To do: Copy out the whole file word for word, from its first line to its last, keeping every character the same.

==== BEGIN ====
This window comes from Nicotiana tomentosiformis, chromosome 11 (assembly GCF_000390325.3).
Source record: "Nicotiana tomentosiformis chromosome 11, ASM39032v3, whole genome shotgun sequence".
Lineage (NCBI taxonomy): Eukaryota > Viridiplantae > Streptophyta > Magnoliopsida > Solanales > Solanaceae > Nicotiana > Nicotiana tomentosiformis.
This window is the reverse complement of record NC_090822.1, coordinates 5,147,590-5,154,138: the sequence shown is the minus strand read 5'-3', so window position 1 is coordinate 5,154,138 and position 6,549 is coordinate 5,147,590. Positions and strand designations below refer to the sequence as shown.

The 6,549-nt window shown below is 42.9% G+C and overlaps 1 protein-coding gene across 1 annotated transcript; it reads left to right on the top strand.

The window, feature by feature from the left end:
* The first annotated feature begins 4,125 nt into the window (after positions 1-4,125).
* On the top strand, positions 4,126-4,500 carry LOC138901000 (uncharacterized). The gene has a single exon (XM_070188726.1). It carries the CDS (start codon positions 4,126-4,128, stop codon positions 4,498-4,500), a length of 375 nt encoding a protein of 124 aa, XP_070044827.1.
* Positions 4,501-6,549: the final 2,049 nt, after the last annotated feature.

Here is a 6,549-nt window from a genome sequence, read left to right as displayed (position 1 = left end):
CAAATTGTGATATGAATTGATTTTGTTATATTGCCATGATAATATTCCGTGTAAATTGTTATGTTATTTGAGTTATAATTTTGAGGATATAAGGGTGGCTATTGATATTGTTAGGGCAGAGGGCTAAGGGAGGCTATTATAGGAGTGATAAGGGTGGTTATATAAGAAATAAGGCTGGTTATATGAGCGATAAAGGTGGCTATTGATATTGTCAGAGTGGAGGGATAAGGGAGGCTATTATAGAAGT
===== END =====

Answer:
This window comes from Nicotiana tomentosiformis, chromosome 11 (assembly GCF_000390325.3).
Source record: "Nicotiana tomentosiformis chromosome 11, ASM39032v3, whole genome shotgun sequence".
Lineage (NCBI taxonomy): Eukaryota > Viridiplantae > Streptophyta > Magnoliopsida > Solanales > Solanaceae > Nicotiana > Nicotiana tomentosiformis.
This window is the reverse complement of record NC_090822.1, coordinates 5,147,590-5,154,138: the sequence shown is the minus strand read 5'-3', so window position 1 is coordinate 5,154,138 and position 6,549 is coordinate 5,147,590. Positions and strand designations below refer to the sequence as shown.

The 6,549-nt window shown below is 42.9% G+C and overlaps 1 protein-coding gene across 1 annotated transcript; it reads left to right on the top strand.

The window, feature by feature from the left end:
* The first annotated feature begins 4,125 nt into the window (after positions 1-4,125).
* On the top strand, positions 4,126-4,500 carry LOC138901000 (uncharacterized). The gene has a single exon (XM_070188726.1). It carries the CDS (start codon positions 4,126-4,128, stop codon positions 4,498-4,500), a length of 375 nt encoding a protein of 124 aa, XP_070044827.1.
* Positions 4,501-6,549: the final 2,049 nt, after the last annotated feature.

Here is a 6,549-nt window from a genome sequence, read left to right as displayed (position 1 = left end):
CAAATTGTGATATGAATTGATTTTGTTATATTGCCATGATAATATTCCGTGTAAATTGTTATGTTATTTGAGTTATAATTTTGAGGATATAAGGGTGGCTATTGATATTGTTAGGGCAGAGGGCTAAGGGAGGCTATTATAGGAGTGATAAGGGTGGTTATATAAGAAATAAGGCTGGTTATATGAGCGATAAAGGTGGCTATTGATATTGTCAGAGTGGAGGGATAAGGGAGGCTATTATAGAAGT